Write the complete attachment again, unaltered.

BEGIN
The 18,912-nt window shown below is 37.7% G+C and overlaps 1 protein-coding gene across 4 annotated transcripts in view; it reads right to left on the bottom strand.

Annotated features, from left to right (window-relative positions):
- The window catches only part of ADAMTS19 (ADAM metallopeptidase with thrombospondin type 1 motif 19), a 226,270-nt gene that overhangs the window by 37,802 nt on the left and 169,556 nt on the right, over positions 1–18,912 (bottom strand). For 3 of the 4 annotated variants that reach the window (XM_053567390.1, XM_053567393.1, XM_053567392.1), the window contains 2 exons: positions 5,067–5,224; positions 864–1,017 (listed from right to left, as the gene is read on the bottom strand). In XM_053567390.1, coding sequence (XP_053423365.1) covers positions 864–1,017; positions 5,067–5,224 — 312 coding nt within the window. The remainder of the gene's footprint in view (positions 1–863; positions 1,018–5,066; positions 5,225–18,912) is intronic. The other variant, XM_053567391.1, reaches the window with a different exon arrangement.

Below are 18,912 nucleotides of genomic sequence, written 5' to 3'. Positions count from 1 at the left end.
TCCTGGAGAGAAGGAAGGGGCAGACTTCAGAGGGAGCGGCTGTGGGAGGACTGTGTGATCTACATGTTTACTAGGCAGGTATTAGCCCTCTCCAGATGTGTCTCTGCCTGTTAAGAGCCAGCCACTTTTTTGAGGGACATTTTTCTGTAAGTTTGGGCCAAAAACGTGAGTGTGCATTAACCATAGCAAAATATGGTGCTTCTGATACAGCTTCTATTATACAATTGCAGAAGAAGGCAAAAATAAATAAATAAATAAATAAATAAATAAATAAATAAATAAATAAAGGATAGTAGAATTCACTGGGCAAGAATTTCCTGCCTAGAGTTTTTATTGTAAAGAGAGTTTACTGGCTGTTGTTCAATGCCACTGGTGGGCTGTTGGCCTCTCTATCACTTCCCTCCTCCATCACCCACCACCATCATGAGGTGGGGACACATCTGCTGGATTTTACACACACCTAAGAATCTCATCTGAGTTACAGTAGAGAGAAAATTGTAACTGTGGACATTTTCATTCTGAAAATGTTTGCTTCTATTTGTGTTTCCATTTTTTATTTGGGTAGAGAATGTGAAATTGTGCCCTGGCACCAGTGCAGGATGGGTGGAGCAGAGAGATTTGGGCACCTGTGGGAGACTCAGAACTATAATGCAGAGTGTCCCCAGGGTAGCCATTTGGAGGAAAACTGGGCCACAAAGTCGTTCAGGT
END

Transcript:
The 18,912-nt window shown below is 37.7% G+C and overlaps 1 protein-coding gene across 4 annotated transcripts in view; it reads right to left on the bottom strand.

Annotated features, from left to right (window-relative positions):
- The window catches only part of ADAMTS19 (ADAM metallopeptidase with thrombospondin type 1 motif 19), a 226,270-nt gene that overhangs the window by 37,802 nt on the left and 169,556 nt on the right, over positions 1–18,912 (bottom strand). For 3 of the 4 annotated variants that reach the window (XM_053567390.1, XM_053567393.1, XM_053567392.1), the window contains 2 exons: positions 5,067–5,224; positions 864–1,017 (listed from right to left, as the gene is read on the bottom strand). In XM_053567390.1, coding sequence (XP_053423365.1) covers positions 864–1,017; positions 5,067–5,224 — 312 coding nt within the window. The remainder of the gene's footprint in view (positions 1–863; positions 1,018–5,066; positions 5,225–18,912) is intronic. The other variant, XM_053567391.1, reaches the window with a different exon arrangement.

Below are 18,912 nucleotides of genomic sequence, written 5' to 3'. Positions count from 1 at the left end.
TCCTGGAGAGAAGGAAGGGGCAGACTTCAGAGGGAGCGGCTGTGGGAGGACTGTGTGATCTACATGTTTACTAGGCAGGTATTAGCCCTCTCCAGATGTGTCTCTGCCTGTTAAGAGCCAGCCACTTTTTTGAGGGACATTTTTCTGTAAGTTTGGGCCAAAAACGTGAGTGTGCATTAACCATAGCAAAATATGGTGCTTCTGATACAGCTTCTATTATACAATTGCAGAAGAAGGCAAAAATAAATAAATAAATAAATAAATAAATAAATAAATAAATAAATAAAGGATAGTAGAATTCACTGGGCAAGAATTTCCTGCCTAGAGTTTTTATTGTAAAGAGAGTTTACTGGCTGTTGTTCAATGCCACTGGTGGGCTGTTGGCCTCTCTATCACTTCCCTCCTCCATCACCCACCACCATCATGAGGTGGGGACACATCTGCTGGATTTTACACACACCTAAGAATCTCATCTGAGTTACAGTAGAGAGAAAATTGTAACTGTGGACATTTTCATTCTGAAAATGTTTGCTTCTATTTGTGTTTCCATTTTTTATTTGGGTAGAGAATGTGAAATTGTGCCCTGGCACCAGTGCAGGATGGGTGGAGCAGAGAGATTTGGGCACCTGTGGGAGACTCAGAACTATAATGCAGAGTGTCCCCAGGGTAGCCATTTGGAGGAAAACTGGGCCACAAAGTCGTTCAGGT